International Business Residency Gives EMBAs Opportunity to Bring Business Acumen, Solutions
A class of Executive MBA students at the C. T. Bauer College of Business underwent the ultimate global test recently, applying classroom knowledge to real-world experience, by bringing potential solutions to leaders of an energy-challenged northern European nation.
Through the EMBA program’s International Business Residency (IBR), 28 students journeyed to Lithuania and across the Baltic Sea to Denmark in just ten days. Students not only heard from a panel of high-ranking government and banking officials, but were able to collaborate with these leaders, sharing their ideas for improving international relations within the emerging energy sector.
“Lithuania has old world business customs attributed to the country being over 1,000 years old. It’s really important to understand the region before trying to do business,” EMBA candidate Chat Lenhart said. “This country is still in its initial stages of developing its energy sector. They have a long way to go, but we were able to help them decide on the basics they need to get there.”
In recent years, Lithuania has made strides in establishing independence from Russia, but the country is still structuring strategic plans to move away from its reliance on expensive Russian energy to create a sustainable economy of its own. Lithuanian leaders have done this in one way by reducing usage of Russian energy by 30 percent through their liquefied natural gas (LNG) terminal project, which helps perpetuate their natural gas supply.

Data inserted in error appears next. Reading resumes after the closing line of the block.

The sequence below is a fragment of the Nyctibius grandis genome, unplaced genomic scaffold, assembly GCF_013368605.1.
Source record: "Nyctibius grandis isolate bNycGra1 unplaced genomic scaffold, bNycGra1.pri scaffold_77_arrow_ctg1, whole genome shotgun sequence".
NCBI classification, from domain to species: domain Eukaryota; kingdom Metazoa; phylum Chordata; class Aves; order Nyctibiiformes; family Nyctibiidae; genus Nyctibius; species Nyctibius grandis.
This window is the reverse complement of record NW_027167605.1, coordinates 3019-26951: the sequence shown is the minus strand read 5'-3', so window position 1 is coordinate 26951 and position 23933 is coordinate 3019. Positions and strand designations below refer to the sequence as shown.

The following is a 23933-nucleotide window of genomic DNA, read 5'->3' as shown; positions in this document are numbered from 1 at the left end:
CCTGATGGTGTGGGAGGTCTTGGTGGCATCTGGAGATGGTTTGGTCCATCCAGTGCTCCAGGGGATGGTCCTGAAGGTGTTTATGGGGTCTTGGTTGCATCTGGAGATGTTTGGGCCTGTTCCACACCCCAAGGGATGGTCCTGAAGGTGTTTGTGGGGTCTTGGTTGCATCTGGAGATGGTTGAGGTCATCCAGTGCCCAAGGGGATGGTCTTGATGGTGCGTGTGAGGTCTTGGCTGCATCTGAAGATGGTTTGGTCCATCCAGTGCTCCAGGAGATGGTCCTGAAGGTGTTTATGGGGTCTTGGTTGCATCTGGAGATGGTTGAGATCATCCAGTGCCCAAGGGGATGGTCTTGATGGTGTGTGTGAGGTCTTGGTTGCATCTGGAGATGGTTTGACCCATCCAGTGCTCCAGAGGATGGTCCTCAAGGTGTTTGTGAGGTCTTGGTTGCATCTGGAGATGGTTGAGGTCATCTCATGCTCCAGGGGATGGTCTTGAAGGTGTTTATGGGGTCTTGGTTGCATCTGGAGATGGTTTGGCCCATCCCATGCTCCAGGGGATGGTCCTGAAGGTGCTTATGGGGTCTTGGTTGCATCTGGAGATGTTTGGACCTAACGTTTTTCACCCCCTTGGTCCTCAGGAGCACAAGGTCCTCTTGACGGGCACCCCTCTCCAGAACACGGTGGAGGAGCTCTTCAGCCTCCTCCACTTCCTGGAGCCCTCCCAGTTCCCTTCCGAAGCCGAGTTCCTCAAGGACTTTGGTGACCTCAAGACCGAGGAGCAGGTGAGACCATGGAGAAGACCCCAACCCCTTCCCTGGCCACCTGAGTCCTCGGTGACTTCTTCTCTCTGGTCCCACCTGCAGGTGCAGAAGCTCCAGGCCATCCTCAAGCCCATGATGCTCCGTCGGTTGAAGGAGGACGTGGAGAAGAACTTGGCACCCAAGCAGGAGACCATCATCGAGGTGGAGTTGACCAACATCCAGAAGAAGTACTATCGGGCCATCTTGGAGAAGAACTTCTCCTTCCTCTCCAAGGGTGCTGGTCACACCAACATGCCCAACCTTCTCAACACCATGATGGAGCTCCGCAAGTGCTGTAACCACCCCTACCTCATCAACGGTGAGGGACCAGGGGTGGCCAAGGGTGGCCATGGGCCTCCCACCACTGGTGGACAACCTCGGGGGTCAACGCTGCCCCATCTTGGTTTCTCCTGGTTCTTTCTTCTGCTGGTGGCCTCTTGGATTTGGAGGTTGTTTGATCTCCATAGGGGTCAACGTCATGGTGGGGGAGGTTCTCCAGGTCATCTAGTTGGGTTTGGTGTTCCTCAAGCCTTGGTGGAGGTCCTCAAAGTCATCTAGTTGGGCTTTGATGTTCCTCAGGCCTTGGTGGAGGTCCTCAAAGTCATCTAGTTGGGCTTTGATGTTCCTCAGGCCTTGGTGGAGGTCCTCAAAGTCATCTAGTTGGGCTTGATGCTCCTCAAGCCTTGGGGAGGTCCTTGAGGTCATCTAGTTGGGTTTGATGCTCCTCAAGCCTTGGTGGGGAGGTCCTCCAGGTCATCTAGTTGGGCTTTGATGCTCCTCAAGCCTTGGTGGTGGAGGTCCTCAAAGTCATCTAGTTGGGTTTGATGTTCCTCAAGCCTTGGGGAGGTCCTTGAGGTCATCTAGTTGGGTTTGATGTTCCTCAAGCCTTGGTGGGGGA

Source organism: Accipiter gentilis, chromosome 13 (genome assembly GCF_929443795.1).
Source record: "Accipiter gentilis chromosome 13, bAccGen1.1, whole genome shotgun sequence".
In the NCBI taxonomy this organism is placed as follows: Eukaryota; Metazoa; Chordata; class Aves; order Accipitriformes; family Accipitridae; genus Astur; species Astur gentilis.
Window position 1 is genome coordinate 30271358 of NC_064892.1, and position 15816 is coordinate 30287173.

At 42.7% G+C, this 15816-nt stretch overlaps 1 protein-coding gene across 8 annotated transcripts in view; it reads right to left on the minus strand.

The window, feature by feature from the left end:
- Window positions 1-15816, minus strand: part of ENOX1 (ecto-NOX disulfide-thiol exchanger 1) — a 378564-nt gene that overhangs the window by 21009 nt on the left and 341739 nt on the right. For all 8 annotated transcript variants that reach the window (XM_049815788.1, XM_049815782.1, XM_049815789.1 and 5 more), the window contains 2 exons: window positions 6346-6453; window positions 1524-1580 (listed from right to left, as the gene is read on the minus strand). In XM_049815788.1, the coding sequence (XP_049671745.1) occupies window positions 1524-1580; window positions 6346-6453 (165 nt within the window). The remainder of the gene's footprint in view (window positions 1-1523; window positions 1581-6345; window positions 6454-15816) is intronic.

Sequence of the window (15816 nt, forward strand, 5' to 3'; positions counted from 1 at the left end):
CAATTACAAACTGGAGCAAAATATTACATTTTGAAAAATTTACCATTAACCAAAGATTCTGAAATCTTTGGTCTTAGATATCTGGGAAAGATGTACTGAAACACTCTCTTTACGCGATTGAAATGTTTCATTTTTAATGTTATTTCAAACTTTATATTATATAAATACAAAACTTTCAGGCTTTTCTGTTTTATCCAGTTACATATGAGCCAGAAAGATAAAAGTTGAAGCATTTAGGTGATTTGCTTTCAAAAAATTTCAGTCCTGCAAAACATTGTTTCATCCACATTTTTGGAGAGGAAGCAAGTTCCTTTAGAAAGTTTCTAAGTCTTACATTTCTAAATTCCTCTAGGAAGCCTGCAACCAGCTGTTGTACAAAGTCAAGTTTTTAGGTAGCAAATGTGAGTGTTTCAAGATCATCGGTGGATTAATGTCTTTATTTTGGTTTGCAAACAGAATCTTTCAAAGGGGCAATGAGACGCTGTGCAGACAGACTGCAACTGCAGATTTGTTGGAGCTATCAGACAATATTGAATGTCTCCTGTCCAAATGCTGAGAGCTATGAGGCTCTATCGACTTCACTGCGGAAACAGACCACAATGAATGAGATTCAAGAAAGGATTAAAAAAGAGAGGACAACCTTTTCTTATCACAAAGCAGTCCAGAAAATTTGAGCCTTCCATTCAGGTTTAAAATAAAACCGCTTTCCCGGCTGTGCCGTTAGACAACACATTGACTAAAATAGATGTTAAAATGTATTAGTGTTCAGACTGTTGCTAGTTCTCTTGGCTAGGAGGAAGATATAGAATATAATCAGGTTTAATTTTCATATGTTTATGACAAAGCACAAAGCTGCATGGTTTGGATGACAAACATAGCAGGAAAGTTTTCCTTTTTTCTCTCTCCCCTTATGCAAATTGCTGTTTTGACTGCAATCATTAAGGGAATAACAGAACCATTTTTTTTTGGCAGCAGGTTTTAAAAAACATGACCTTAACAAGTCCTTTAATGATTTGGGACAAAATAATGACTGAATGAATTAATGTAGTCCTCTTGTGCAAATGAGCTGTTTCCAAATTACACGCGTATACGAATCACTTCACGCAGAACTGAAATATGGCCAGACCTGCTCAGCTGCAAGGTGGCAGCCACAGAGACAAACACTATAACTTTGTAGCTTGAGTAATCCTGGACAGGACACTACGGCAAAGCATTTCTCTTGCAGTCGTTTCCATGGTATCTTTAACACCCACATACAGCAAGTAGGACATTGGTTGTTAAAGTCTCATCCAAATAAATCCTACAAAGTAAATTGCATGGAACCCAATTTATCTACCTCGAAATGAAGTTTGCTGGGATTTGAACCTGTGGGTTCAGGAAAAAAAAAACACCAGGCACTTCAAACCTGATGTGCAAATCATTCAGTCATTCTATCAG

In 2010, UH Assistant Professor of Biology and Biochemistry Jokubas Ziburkus built connections with two universities in his home country as well as the Lithuanian Embassy in Washington. Houston’s position as the energy capital of the world and Ziburkus’ connections soon created a natural partnership with Bauer College, a leader in energy education and research.
“It was amazing how the university got experts of this caliber together,” EMBA candidate Guillermo Ramirez said. “We were able to witness the negotiation of real geopolitical issues that affect how we would normally consider doing business.”
Bauer College Associate Professor of Management and IBR Director Roger Blakeney said the partnership benefits Lithuania — whose leaders learn about the college’s energy education and research — and the Bauer students who attend.
“A program like IBR is truly unique. This trip allowed students to get their mind around Lithuania and learn how they conduct business,” Blakeney said. “The country is an extremely important transportation and communication corridor in the Baltic, which is a critical link in global transportation and communication.”
Students were able to see these industries in action as they toured some of the Lithuanian companies. They were also able to tour the Presidential Palace as well as share ideas on energy education with Lithuanian MBA students at the host institution, Vilinius Gediminas Technical University (VGTU). There was a debate on higher education and how it ultimately contributes back to the economy
“Lithuanian students are just like us. However, the country’s older foreign policies mean they lack the ability for providing dual citizenship. This creates a hard time for keeping people in the country, particularly those who end up getting their degree somewhere like the U.S.,” EMBA candidate Donna Phonevilay said. “If they aren’t able to live and work in the country once they graduate, that knowledge is essentially lost and the economy can’t progress.”
For Phonevilay, the trip’s highlight was helping Lithuanians find pockets of opportunity they want to explore. One such opportunity is to create relationships with neighboring countries in the Baltic region that are familiar with European culture and can exercise more power economically and politically.
“This trip was just a stepping stone for their country,” she said. “For me, it was an eye opening opportunity to learn global leadership.”
By Danielle Ponder